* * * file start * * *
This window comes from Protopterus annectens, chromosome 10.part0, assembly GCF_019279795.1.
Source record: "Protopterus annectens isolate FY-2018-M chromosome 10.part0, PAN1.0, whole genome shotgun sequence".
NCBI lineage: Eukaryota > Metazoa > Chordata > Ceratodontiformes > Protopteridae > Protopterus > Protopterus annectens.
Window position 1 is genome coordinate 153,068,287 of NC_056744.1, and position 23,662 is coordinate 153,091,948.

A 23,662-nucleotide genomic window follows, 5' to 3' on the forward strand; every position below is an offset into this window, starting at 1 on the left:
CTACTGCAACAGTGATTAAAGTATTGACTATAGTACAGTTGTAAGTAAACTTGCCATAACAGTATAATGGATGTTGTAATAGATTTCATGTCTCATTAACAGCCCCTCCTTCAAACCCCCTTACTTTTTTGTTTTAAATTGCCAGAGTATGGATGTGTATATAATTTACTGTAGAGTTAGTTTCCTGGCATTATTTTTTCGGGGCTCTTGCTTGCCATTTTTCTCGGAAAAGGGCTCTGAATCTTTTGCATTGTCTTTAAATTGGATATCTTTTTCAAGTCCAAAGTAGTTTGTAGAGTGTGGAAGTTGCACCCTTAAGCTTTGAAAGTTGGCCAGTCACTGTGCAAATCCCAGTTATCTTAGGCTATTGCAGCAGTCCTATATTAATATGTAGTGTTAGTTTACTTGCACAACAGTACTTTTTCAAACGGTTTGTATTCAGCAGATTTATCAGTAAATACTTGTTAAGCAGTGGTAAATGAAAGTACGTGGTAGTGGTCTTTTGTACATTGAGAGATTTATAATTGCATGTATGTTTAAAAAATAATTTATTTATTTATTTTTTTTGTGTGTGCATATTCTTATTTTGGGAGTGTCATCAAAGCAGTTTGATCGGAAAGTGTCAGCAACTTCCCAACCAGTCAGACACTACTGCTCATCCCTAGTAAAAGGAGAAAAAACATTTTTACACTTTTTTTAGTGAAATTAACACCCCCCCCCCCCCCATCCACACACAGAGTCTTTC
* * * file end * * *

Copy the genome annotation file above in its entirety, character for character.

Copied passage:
This window comes from Protopterus annectens, chromosome 10.part0, assembly GCF_019279795.1.
Source record: "Protopterus annectens isolate FY-2018-M chromosome 10.part0, PAN1.0, whole genome shotgun sequence".
NCBI lineage: Eukaryota > Metazoa > Chordata > Ceratodontiformes > Protopteridae > Protopterus > Protopterus annectens.
Window position 1 is genome coordinate 153,068,287 of NC_056744.1, and position 23,662 is coordinate 153,091,948.

A 23,662-nucleotide genomic window follows, 5' to 3' on the forward strand; every position below is an offset into this window, starting at 1 on the left:
CTACTGCAACAGTGATTAAAGTATTGACTATAGTACAGTTGTAAGTAAACTTGCCATAACAGTATAATGGATGTTGTAATAGATTTCATGTCTCATTAACAGCCCCTCCTTCAAACCCCCTTACTTTTTTGTTTTAAATTGCCAGAGTATGGATGTGTATATAATTTACTGTAGAGTTAGTTTCCTGGCATTATTTTTTCGGGGCTCTTGCTTGCCATTTTTCTCGGAAAAGGGCTCTGAATCTTTTGCATTGTCTTTAAATTGGATATCTTTTTCAAGTCCAAAGTAGTTTGTAGAGTGTGGAAGTTGCACCCTTAAGCTTTGAAAGTTGGCCAGTCACTGTGCAAATCCCAGTTATCTTAGGCTATTGCAGCAGTCCTATATTAATATGTAGTGTTAGTTTACTTGCACAACAGTACTTTTTCAAACGGTTTGTATTCAGCAGATTTATCAGTAAATACTTGTTAAGCAGTGGTAAATGAAAGTACGTGGTAGTGGTCTTTTGTACATTGAGAGATTTATAATTGCATGTATGTTTAAAAAATAATTTATTTATTTATTTTTTTTGTGTGTGCATATTCTTATTTTGGGAGTGTCATCAAAGCAGTTTGATCGGAAAGTGTCAGCAACTTCCCAACCAGTCAGACACTACTGCTCATCCCTAGTAAAAGGAGAAAAAACATTTTTACACTTTTTTTAGTGAAATTAACACCCCCCCCCCCCCCATCCACACACAGAGTCTTTC